There are reasons why the Delegate General for National Security since 2010 is still the ambassador to Spain
President Biya some few days ago made a large movement in the central and external services of the Ministry of External Relations. But the French Cameroun dictator blatantly refused to change the ambassadors who are for the most part the deans of the diplomatic corps in their respective countries of assignment.
On November 7, 2017, Paul Biya signed several decrees appointing officials in the central and external services of the Ministry of External Relations. The Biya action was unprecedented as the nation had not witnessed such a movement of diplomatic staff for more than a decade. However, Cameroon Intelligence Report undertands Mr. Biya did not change 13 heads of diplomatic missions.
The reason is simple. Cameroon ambassadors abroad are for the most part the deans of the diplomatic corps and the 84 year old dictator gets a form of political cover from his ambassador acolytes. Interestingly, some positions have been vacant for some years now notably the case of Martin Mbarga Nguelé. Appointed in 2010 as the Delegate General for National Security, he still retains his position as ambassador of Cameroon to Spain. Mbarga Nguele had spent 19 years in Brazil.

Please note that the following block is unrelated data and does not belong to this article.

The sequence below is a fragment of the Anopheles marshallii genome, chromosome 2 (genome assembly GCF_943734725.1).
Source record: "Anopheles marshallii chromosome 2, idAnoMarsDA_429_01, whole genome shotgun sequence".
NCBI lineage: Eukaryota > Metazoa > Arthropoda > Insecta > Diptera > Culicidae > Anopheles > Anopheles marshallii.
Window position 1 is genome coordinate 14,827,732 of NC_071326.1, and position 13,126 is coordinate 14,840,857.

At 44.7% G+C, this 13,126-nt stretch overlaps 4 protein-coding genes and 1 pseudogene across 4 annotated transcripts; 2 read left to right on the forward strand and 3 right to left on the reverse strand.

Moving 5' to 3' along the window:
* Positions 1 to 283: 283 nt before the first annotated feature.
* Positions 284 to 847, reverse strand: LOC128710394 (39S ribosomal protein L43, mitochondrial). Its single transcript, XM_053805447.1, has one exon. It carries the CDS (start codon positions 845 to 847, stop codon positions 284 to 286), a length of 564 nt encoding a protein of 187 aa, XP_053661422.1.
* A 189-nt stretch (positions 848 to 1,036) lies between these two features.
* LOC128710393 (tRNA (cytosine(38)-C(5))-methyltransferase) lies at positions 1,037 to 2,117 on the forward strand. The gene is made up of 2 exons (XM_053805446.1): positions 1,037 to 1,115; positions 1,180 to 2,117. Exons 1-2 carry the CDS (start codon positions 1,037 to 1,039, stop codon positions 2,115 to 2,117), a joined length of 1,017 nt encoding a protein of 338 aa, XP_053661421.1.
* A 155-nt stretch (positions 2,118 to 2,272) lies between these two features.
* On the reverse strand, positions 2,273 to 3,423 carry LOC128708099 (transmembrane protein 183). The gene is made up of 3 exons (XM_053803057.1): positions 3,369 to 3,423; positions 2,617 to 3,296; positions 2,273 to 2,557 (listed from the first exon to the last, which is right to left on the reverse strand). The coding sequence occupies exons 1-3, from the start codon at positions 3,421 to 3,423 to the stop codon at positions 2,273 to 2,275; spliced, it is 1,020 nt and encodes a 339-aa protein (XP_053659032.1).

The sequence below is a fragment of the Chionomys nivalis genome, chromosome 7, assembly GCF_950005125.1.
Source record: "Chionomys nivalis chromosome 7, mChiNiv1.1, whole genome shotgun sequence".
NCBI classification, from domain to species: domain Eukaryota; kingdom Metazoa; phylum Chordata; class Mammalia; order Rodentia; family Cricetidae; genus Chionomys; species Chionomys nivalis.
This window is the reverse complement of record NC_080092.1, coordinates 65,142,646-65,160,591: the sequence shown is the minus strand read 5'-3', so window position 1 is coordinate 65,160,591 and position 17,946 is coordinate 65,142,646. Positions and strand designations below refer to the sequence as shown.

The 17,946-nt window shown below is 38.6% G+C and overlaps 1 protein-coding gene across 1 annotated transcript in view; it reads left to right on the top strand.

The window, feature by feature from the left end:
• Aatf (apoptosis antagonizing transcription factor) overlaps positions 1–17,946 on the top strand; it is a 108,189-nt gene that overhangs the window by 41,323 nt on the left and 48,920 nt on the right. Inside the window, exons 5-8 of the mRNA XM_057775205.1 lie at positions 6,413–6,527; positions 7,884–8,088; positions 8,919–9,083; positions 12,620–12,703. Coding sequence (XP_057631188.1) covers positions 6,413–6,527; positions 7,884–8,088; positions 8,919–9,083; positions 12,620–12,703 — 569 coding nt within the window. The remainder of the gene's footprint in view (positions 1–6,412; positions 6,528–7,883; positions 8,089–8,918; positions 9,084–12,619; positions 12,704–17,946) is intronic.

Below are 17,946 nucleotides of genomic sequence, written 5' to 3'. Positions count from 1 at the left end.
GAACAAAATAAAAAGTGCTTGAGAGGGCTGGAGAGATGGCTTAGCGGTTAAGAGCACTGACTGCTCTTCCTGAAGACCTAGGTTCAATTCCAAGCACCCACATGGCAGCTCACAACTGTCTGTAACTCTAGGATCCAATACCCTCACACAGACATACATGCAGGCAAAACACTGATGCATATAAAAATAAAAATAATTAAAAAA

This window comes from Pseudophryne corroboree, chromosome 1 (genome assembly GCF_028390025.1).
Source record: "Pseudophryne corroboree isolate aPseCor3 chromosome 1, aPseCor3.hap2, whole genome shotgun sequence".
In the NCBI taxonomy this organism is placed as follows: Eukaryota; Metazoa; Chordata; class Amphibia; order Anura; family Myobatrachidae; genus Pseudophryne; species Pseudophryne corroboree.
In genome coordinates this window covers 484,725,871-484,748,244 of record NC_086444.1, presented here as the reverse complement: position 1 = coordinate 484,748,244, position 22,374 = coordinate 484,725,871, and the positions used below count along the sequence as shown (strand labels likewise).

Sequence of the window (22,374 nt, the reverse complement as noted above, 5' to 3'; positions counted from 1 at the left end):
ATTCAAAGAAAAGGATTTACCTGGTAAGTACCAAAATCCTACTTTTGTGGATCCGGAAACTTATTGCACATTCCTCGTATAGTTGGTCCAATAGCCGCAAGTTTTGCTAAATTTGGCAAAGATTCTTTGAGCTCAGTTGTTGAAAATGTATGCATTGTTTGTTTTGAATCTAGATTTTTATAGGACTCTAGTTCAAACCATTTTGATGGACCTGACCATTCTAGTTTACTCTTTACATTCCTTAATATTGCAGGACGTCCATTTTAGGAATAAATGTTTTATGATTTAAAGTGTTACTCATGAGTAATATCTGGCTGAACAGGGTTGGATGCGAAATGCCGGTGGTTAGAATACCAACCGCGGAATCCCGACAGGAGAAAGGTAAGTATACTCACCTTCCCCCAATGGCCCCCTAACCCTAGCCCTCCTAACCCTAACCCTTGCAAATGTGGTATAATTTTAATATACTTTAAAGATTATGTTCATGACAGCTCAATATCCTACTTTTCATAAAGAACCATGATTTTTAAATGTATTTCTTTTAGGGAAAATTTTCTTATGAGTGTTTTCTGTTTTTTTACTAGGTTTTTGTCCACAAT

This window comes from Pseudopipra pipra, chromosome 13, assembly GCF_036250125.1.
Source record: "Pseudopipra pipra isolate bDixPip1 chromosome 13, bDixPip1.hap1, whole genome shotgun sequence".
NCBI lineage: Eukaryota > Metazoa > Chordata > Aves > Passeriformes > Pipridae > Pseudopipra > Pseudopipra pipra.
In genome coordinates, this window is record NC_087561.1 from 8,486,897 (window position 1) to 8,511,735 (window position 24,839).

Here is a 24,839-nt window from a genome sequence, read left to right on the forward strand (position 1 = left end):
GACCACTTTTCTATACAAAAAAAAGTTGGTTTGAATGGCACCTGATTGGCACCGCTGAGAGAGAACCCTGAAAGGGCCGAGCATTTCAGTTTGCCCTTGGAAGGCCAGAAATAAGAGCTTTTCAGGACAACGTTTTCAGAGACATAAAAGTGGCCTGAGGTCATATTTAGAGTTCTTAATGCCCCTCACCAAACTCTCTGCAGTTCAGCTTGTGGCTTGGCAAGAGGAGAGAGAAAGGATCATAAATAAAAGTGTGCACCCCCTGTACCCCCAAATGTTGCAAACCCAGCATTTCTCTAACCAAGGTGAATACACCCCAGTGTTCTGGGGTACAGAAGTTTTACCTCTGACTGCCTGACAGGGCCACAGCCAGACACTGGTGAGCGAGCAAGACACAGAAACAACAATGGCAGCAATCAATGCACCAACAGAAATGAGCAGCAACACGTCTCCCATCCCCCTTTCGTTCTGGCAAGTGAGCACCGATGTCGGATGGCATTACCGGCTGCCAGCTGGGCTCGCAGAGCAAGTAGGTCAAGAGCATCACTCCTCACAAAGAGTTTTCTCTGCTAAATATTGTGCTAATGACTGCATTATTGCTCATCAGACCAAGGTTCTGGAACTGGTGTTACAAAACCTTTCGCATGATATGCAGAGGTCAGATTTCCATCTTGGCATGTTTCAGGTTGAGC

The High Commissioner in Great Britain and Northern Ireland since April 28, 2008, Nkuele Ekaney was recalled back home on October 16 and has not been replaced by Biya. Getting protection from Cameroon’s diplomatic services abroad is not something new to the Biya Francophone regime. The current Prime Minister, Philemon Yang, was High Commissioner of Cameroon to Canada from October 1984 to December 2004, making it a period of 20 years.
In Biya’s recent decree, of the 12 directorates at the central departments of the Ministry of External Relations, only two directors have kept their position. Amadou Sali who remains Director of General Affairs and Oumar Abba, who remained at the helm of the Asia Affairs Directorate and relations with the Organization of Islamic Cooperation. The others will continue their career abroad among them Tatah Salomon Enoma (United States), Antoine Ahmadou (France), Olivier Kenhago (Belgium), Margueritte Effa Ngamba (Russia).
By Rita Akana with files from CIN